A brief history
The truffle is a fruit of the earth which has been known since ancient times.
The first testimonies come from the diet of the Sumerian people and from the time of Jacob the Patriarch, around 1600 – 1700 B.C.
The ancient Greeks called it Hydnon ( from which “hydnology” is derived, that is the science of the truffle) or Idra, the Latin people called it “Tuber”, from the verb “tumere” (=to swell) the Arabs “Ramech Alchamech Tufus” or “Tomer” and “Kemas”, the Spaniards called it “Turma de tierra” or “Cadilla de tierra”, the French “Truffe” (derived from the meaning fraud, linked with the play by Molière “Tartuffe” in 1664), the English “Truffle” and the Germans “Hirstbrunst” or “Trüffel”.
The ancient Sumerians used the truffle by mixing it with other vegetables such as barley, chick peas, lentils and mustard, while the ancient Athenians adored it so much that they conferred citizenship upon Cherippo’s sons, for inventing a new recipe. Plutarch maintained that the origin of the “Tubero” lay in the combined action of water, heat and forked lightning. Similar theories were shared or contested by (amongst the most noted) Pliny, Martial, Juvenal and Galen which resulted only in generating lengthy arguments.
Very probably their “tuber terrae” were not the perfumed truffle we know today, but the “terfezia Leanis” (Terfezia Arenaria) or similar species. These were more abundant compared to now, in North Africa and West Asia, reaching a weight of three to four kilos; they were highly appreciated (to the extent of being called “food of the gods”) since in those days other tubers like the potato and Jerusalem artichoke from America, were wholly unknown.
Even though Rome had Publio Elvio Pertinace as emperor, from Alba, the “Tuber magnatum Pico” never formed part of the refined Roman recipes.
The truffles which delighted the palates of the patrician Romans were deficient only in their quality, because their price was very high, so much so that Apicius included six truffle recipes in his “De Re Coquinaria” Book VII, citing the most expensive dishes.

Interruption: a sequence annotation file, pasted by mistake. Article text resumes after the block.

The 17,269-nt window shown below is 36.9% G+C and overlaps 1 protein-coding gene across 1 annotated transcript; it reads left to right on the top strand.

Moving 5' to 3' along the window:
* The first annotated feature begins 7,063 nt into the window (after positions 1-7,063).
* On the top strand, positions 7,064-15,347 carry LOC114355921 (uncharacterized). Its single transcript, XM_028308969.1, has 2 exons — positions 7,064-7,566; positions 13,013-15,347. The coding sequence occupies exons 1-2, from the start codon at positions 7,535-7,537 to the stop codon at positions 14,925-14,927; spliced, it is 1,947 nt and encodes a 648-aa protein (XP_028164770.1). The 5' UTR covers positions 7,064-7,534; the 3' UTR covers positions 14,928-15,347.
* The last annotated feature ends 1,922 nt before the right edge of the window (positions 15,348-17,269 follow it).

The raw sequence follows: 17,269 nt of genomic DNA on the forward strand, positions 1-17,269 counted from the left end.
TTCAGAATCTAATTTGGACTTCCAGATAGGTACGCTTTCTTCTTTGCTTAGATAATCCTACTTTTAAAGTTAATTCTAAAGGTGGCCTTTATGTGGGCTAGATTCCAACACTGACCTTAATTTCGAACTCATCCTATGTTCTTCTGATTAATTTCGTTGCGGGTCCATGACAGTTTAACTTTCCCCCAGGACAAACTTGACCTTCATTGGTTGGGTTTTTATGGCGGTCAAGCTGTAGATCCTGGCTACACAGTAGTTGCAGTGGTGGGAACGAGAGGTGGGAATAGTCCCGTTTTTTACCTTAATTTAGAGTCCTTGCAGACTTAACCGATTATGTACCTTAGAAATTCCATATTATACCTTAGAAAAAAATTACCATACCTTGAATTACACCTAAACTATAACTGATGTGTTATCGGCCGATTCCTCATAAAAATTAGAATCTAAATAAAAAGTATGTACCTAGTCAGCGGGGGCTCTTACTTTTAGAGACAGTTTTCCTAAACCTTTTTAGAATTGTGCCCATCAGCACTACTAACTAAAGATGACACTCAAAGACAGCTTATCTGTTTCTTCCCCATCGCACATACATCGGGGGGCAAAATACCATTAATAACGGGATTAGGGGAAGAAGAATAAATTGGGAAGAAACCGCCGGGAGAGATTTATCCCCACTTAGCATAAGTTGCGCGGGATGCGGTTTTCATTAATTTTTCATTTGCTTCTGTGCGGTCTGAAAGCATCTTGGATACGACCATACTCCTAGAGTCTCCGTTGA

Meanwhile, studies on the truffle proliferated. Pliny the Elder called it “callus of the earth”while Juvenal was so infatuated that he said “I would rather the corn failed than the truffle”.Throughout the Middle Ages the truffle had no place at man’s frugal table but remained instead the fodder of wolves, foxes, badgers, pigs, wild boar and rats. The Renaissance saw the revival of good taste and a good table and the truffle began to take pride of place.
The prized truffles appeared at the tables of French lords in the XIV and XV centuries, while in that period in Italy the white truffle was becoming established.
In the 1700’s the Piedmontese truffle was considered by all the European courts to be a choice delicacy.
Truffle hunting became court entertainment, at which guests and foreign ambassadors in Turin were invited to participate. Possibly for this reason the use of an elegant animal such as the hound came into being, instead of a pig, as was the custom in France.
Between the end of the XVII and the beginning of the XVIII century, the Italian sovereigns Vittorio Amedeo II and Carlo Emanuele III were serious and assiduous truffle hunters. An interesting episode concerns a truffle expedition in 1751 organized by Carlo Emanuele III at the English Court, in an attempt to introduce the truffle to the British cuisine. During the day truffles were found in English soil, but they were of very poor quality compared to the Piedmontese.
Count Camillo Benso di Cavour, during his political career, made use of the truffle as a diplomatic tool. The composer Gioacchino Rossini called it “the Mozart of fungi” while Lord Byron kept one on his desk because the perfume helped his inspiration and Alexandre Dumas called it the Sancta Santorum of the table.
In 1780 in Milan the first book on the white truffle of Alba was published, and it was baptized with the name of Tuber Magnatum Pico (Magnatum – magnate, while Pico refers to the Piedmontese Vittorio Pico, the first scholar who studied its classification.)
In Milan in 1831 a naturalist from the Botanic Gardens in Pavia, Carlo Vittadini, published the “Monographia Tuberacearum”, in which he describes 51 species of truffle and it was this work which formed the basis of hydnology.